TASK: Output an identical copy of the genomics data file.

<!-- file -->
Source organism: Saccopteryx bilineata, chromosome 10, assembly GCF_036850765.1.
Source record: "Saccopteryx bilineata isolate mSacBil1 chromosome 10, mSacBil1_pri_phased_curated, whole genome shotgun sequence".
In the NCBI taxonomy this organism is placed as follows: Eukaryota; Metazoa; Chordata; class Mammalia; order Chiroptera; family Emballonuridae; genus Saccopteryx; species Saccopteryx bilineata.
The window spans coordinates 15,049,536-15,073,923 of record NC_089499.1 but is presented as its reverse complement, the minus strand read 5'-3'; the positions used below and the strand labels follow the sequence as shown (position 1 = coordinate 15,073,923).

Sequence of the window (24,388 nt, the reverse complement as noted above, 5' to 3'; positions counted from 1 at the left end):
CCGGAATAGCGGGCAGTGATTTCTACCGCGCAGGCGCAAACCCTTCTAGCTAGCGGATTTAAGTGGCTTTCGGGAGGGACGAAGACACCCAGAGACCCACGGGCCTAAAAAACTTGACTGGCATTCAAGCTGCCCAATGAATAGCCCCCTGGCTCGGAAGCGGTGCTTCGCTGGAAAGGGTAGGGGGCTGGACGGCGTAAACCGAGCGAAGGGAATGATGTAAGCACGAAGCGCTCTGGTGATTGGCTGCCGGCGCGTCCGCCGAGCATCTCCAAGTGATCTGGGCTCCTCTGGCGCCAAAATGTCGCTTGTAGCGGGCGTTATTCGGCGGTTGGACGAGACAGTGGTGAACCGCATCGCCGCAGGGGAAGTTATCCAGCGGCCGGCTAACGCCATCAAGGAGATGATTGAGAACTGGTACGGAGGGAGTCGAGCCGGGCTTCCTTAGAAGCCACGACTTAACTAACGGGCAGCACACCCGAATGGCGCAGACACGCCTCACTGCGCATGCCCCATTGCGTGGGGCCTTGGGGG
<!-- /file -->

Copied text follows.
Source organism: Saccopteryx bilineata, chromosome 10, assembly GCF_036850765.1.
Source record: "Saccopteryx bilineata isolate mSacBil1 chromosome 10, mSacBil1_pri_phased_curated, whole genome shotgun sequence".
In the NCBI taxonomy this organism is placed as follows: Eukaryota; Metazoa; Chordata; class Mammalia; order Chiroptera; family Emballonuridae; genus Saccopteryx; species Saccopteryx bilineata.
The window spans coordinates 15,049,536-15,073,923 of record NC_089499.1 but is presented as its reverse complement, the minus strand read 5'-3'; the positions used below and the strand labels follow the sequence as shown (position 1 = coordinate 15,073,923).

Sequence of the window (24,388 nt, the reverse complement as noted above, 5' to 3'; positions counted from 1 at the left end):
CCGGAATAGCGGGCAGTGATTTCTACCGCGCAGGCGCAAACCCTTCTAGCTAGCGGATTTAAGTGGCTTTCGGGAGGGACGAAGACACCCAGAGACCCACGGGCCTAAAAAACTTGACTGGCATTCAAGCTGCCCAATGAATAGCCCCCTGGCTCGGAAGCGGTGCTTCGCTGGAAAGGGTAGGGGGCTGGACGGCGTAAACCGAGCGAAGGGAATGATGTAAGCACGAAGCGCTCTGGTGATTGGCTGCCGGCGCGTCCGCCGAGCATCTCCAAGTGATCTGGGCTCCTCTGGCGCCAAAATGTCGCTTGTAGCGGGCGTTATTCGGCGGTTGGACGAGACAGTGGTGAACCGCATCGCCGCAGGGGAAGTTATCCAGCGGCCGGCTAACGCCATCAAGGAGATGATTGAGAACTGGTACGGAGGGAGTCGAGCCGGGCTTCCTTAGAAGCCACGACTTAACTAACGGGCAGCACACCCGAATGGCGCAGACACGCCTCACTGCGCATGCCCCATTGCGTGGGGCCTTGGGGG